The odds on humans surviving in such a hostile environment are far longer than the Earth being hit by an asteroid.

  7. Pfff. All Cox is good for is standing on a sand dune in the Namib desert at night wittering about the yooooooniverse.

    Cox was one of No.1 son’s lecturers at uni. He once went to ask Cox a question who was somewhat surprised that he wasn’t being asked to sign anything. Apparently his lectures are full of female students queuing up after to get his autograph.

  8. If there’s more labour around that can be used then entrepreneurs can – and will – find that it’s a less scarce resource and cook up ways to try to exploit that non-shortage. Otherwise known as setting up in business and offering people jobs.

    I understand the theory but it manifestly fails to happen. Its not that the model is wrong ,its actually almost tautological but the reality is so much more complicated
    My feeling is that the government needs to help the market operate for Labour rather than throw money at failing industries
    I have to say that exactly as I expected Post Brexit Britain is starting to look like pre EU Britain, with political distribution of resources dragging us all down.

  9. Brian Cox is a telegenic leftist idiot with a very narrow range of knowledge, as would be apparent to anyone who has seen him being interviewed sans script. Global warming, Brexit morons, immigrants good, the whole nine yards.

    Mars is an freezing, airless rock subject to lethal cosmic radiation, assuming you can actually get there in the first place without your crew-mates being overcome by cabin fever.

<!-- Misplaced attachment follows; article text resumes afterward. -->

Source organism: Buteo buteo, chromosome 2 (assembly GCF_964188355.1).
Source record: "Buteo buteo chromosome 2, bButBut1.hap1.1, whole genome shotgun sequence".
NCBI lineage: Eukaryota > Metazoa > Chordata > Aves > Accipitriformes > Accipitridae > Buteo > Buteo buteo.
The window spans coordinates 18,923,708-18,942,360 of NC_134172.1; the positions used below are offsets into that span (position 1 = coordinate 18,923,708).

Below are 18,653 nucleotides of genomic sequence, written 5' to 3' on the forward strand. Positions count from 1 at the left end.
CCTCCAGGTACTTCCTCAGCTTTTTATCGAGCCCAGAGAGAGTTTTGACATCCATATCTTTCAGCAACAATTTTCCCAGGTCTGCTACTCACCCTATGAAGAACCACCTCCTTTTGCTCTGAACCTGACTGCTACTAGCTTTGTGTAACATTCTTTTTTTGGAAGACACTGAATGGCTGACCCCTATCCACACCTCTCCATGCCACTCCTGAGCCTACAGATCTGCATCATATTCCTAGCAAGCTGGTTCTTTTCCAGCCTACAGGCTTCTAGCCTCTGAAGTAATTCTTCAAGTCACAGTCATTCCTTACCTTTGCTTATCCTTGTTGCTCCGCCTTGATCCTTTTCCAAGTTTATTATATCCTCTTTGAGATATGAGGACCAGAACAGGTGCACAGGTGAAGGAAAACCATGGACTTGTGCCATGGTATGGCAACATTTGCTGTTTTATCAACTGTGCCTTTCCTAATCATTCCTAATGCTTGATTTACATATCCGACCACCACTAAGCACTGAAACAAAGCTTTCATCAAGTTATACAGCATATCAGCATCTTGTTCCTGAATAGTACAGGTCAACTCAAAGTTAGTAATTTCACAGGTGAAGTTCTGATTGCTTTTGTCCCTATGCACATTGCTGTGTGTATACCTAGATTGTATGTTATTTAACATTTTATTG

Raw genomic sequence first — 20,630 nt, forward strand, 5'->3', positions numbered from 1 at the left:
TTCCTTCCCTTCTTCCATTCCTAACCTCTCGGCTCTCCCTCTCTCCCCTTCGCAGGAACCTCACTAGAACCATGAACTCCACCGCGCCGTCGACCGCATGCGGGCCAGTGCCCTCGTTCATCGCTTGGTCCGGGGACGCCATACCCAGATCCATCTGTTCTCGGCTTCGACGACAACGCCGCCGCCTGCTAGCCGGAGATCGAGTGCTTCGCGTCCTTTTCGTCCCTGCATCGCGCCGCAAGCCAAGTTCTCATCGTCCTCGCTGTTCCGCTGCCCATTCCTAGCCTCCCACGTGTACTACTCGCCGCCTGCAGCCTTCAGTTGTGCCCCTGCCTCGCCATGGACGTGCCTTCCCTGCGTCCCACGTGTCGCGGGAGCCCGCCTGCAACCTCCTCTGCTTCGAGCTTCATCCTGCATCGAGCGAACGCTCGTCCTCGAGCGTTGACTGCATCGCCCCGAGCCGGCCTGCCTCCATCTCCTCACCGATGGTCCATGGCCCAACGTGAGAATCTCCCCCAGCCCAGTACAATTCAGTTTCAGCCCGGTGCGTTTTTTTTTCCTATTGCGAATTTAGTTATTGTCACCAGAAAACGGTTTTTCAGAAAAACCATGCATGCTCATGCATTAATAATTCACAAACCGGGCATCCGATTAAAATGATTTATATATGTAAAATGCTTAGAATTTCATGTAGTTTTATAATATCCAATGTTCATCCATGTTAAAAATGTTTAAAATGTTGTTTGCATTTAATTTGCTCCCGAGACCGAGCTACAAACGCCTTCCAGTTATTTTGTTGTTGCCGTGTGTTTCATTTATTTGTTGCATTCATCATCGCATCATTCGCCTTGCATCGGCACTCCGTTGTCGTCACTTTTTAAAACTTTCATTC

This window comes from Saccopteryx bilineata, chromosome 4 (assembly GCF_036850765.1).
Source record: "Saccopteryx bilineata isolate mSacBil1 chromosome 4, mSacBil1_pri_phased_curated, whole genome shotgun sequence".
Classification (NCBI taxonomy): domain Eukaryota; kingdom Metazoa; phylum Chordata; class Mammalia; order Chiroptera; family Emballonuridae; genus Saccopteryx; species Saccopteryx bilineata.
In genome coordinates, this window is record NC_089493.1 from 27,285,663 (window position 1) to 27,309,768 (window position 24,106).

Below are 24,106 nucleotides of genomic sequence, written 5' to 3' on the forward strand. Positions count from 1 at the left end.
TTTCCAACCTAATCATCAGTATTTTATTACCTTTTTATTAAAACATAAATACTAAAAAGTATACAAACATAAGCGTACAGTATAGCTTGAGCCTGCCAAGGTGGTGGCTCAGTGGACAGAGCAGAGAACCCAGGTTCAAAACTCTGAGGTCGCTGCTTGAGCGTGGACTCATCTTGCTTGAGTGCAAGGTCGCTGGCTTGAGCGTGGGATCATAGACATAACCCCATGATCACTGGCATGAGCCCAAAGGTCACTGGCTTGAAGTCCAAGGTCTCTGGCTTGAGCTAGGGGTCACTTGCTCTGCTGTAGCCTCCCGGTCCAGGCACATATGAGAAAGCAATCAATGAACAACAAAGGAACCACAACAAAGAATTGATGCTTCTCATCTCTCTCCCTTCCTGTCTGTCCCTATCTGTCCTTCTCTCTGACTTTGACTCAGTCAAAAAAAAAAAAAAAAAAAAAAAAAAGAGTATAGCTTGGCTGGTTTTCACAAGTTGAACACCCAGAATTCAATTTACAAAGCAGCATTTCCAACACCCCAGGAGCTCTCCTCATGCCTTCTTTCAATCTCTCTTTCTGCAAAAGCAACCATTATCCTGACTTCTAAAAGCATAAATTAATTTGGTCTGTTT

If you want to play sci fi games, terraform Australia. It already has a breathable atmosphere and liquid water. Green it from edge to edge and you have enough food for centuries to come.

  10. Newmania, if the UK is such a wasteland, can you explain the high employment/low unemployment we are enjoying now despite business closures and high immigration? Do you belong to the AOC school of thought “unemployment is low because everyone has two jobs”?

  11. If I might offer an analogy. Zebra and lions evolve together, each responding to improvements in the other. If something were to happen to the zebra, some disease that messed up their stripes or slowed them down but left the otherwise unharmed, the lions would quickly finish them off.

    Similarly big economies and big states evolve together. If something happens to the economy to reduce it, the burden of tax and regulation becomes unsupportable and the economy dies.

    What’s required is not more government, but a great deal less.

  12. Has anyone asked the Mysterons what they think about us colonising Mars ?

  13. “Why is he considered an expert? Because he’s on the telly and famous?”

    See also: D. Attenborough.

  14. We need to save animal species and save the environment. We need animal diversity on this planet.
    I love to give donations to animal charities to help animal species survive.

  15. The Mysterons have already replaced the shell of that fuckwit Facepainter with one of their own. They ran out of colours so whatever he once was has been replaced by Mysteron agent Captain Thick instead.

    What a surprise that you love corporate socialism Facepaint. Not as much of a surprise as that “the post Brexit landscape has formed” before we are actually post Brexit but still.

    There are no negatives to Brexit. And if we can arrange treason trials not only for Treason May and her gang but large numbers of remainiac traitors like you– you Acrylic-faced tin-plated EUturd –then the country will both be enlightened and entertained.

    We will need a hangman. A job working with supposed “people” in the open air at a decent rate of pay per work item sounds just the antidote needed to all the middle class marxist HR jobs now proliferating like poison mushrooms.